Saving chimpanzees, by Eugene Cussons
By moving heaven and earth to rescue chimpanzees all over Africa, Eugene Cussons, author of 'Saving Chimpanzees: A man on a rescue mission', has extended an important hand to mankind's closest relative.
The youngest child of three, I grew up in the north-eastern Lowveld region of South Africa where I was born in 1979. With an older brother and sister, my early life was anything but uneventful. We lived on a game reserve, which instilled in me a great love of nature, and some irresponsible behaviour besides. One of my first memories is of my brother and me entering buildings abandoned by humans but inhabited by swarms of bees for the sole reason of seeing who could fight his way out with the least damage. I did not, at that stage, hear the call to save the great apes from extinction, but one thing I learned early on was that the conservation of animals is the key to the preservation of humans. When I was a child my father, who was a civil engineer by trade, used his other skill as a helicopter pilot to assist in game capture operations on game farms and ranches in the old Transvaal province. The captured animals were sold to game farmers, and the excess or unwanted ones were relocated to my home at Umhloti Nature Reserve in Mpumalanga where they were given a new lease on life and where my father insisted that no sport hunting should be allowed. I was exposed to the ways of managing a nature reserve from a young age and I was taught that managing life often means that you have to take it; sometimes one has to track sick or injured animals that would have to be put out of their misery, or removed, to ensure the safety of both humans and other animals. So I learned the necessary tracking and hunting skills that enabled me to assist in such efforts from time to time. But these weren't my only skills. I have always had a great thirst for adventure, mastering every adventurous skill I came across - rock climbing, sky diving, piloting, scuba diving, free diving, even my explorers rating as an off-road driving instructor. It was, however, during my high school days that I learned real survival skills; navigating teenage challenges and schoolyard bullies proved daunting at times. When I moved to a new high school for my final two years I found myself in a new and different environment, one that offered me an opportunity for personal growth and development, an opportunity to become any kind of person I wanted to be, to embark on a sort of personal social experiment, if you like. This was the part of my life that I'm most proud of, finding the courage to swim upstream and becoming someone who would not be afraid of anything life threw at him. So I began to reinvent myself, changing from an introvert into the complete opposite. It was a journey of self-discovery and transformation, and it worked. I learned how to set myself a goal and how to chase it down by whatever means were needed. All good things come to an end, they say, and so did my teenage years. I had to decide what to do with my life, and it included further education. However, I wasn't completely done with my personal social experiment and instead of further study in the field of conservation, I decided to study economics. This was probably the best thing I could have done, for not only did I enjoy the 'bigger picture' but it gave me the skills to identify opportunities and to make them work. There was just one small problem: I'm not really fond of money. [...]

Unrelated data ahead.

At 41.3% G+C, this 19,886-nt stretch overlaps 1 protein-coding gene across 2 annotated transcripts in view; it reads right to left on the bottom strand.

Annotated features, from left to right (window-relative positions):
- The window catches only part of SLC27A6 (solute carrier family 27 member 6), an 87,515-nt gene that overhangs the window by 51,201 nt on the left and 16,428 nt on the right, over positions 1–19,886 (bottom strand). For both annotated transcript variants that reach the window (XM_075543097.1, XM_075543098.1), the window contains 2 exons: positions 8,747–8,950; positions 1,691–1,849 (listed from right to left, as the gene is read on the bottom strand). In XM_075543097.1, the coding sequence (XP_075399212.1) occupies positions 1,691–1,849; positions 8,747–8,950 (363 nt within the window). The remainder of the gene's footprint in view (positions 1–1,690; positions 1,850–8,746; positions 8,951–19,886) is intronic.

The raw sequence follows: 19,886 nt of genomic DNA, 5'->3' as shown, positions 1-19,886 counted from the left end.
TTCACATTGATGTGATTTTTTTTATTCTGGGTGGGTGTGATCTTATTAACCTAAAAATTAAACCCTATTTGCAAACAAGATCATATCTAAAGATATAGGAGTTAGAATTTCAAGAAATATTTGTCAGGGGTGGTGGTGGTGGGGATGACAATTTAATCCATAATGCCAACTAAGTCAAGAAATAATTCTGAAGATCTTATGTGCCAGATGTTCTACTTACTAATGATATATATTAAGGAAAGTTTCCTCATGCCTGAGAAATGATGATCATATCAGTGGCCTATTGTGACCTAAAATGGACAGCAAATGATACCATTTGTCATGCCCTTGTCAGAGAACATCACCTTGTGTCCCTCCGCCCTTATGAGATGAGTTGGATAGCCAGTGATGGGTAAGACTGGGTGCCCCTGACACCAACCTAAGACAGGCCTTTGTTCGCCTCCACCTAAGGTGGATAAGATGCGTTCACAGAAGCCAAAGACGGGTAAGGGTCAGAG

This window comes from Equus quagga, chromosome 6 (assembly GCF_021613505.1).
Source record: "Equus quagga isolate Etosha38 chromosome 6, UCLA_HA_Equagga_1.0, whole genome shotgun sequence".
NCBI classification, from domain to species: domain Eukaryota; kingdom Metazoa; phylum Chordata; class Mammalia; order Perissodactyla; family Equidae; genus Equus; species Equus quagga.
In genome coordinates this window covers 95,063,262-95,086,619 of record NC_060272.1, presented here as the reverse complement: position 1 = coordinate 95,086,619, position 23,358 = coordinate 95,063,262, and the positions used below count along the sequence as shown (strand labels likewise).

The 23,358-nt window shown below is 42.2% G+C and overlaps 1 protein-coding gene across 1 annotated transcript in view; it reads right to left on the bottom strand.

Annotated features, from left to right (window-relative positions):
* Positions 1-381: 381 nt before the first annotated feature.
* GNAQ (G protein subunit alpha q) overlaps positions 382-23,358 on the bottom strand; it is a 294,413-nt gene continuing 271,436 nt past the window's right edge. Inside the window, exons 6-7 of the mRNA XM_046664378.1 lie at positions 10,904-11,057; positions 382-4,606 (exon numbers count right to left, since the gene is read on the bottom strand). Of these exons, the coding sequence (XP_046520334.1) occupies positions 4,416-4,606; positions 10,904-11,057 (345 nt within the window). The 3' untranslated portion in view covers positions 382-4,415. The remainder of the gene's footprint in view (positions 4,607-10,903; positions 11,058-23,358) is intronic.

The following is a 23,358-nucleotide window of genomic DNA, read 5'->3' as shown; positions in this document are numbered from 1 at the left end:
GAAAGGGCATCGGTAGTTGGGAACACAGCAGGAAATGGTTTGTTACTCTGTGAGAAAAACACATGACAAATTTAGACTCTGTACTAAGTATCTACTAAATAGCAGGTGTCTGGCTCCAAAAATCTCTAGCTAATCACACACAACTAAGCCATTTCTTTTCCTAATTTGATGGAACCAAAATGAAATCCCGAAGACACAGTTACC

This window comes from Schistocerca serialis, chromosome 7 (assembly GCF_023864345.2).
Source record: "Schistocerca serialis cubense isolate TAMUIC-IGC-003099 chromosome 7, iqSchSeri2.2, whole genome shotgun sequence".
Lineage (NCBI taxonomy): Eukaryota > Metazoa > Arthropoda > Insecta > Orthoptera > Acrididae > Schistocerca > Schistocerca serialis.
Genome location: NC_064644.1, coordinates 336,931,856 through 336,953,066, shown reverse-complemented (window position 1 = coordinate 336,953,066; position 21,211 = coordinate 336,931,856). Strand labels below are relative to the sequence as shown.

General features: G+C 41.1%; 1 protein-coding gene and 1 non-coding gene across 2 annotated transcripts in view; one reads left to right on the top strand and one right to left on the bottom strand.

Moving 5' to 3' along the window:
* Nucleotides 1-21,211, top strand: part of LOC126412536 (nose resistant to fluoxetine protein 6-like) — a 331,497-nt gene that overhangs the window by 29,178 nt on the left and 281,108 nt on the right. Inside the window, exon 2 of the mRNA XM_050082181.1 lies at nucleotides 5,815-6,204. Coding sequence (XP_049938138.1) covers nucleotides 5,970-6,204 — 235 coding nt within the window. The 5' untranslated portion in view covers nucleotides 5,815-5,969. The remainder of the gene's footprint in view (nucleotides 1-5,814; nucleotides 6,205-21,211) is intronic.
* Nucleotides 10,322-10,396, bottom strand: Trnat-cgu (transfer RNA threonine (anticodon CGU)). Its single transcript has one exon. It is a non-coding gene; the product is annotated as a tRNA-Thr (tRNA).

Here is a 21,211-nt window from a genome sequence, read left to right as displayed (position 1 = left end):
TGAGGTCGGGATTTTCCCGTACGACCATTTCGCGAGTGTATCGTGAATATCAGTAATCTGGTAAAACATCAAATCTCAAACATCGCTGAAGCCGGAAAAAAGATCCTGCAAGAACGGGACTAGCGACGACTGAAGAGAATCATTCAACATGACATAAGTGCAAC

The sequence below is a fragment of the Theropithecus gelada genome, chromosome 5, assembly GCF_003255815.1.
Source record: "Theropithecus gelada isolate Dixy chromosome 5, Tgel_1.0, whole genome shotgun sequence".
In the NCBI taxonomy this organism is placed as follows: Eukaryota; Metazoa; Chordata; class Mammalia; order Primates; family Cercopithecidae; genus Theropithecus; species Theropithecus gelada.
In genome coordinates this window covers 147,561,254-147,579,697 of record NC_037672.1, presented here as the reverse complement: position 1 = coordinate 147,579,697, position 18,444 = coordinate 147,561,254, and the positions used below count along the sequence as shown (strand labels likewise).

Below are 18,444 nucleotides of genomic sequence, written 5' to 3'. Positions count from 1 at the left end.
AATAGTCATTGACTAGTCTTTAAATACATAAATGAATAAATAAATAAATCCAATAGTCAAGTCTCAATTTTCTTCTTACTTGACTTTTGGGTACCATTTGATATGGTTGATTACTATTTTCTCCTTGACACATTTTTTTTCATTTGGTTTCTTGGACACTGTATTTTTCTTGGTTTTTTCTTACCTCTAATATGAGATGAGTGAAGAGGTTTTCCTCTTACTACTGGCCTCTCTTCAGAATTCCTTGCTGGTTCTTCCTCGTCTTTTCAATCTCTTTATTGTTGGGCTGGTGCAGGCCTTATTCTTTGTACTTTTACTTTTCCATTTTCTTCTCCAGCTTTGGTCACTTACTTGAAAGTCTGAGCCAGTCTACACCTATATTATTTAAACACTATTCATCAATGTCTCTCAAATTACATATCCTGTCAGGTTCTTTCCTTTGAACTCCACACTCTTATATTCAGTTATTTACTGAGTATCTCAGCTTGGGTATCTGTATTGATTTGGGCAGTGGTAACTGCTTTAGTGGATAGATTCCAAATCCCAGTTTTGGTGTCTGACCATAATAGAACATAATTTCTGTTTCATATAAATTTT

This is an excerpt from the book Saving chimpanzees, by Eugene Cussons.
Title: Saving chimpanzees
Subtitle: A man on a rescue mission
Authors: Eugene Cussons
Publisher: The Penguin Group (South Africa)
2nd updated edition. Cape Town, South Africa, 2012
ISBN 9780143530541 / ISBN 978-0-14-353054-1
Softcover, 14 x 21 cm, 253 pages, numerous photos
Cussons, Eugene im Namibiana-Buchangebot
As you read 'Saving chimpanzees' you will be saddened and ultimately inspired by the resilience of the young apes and the dedication of their human saviours.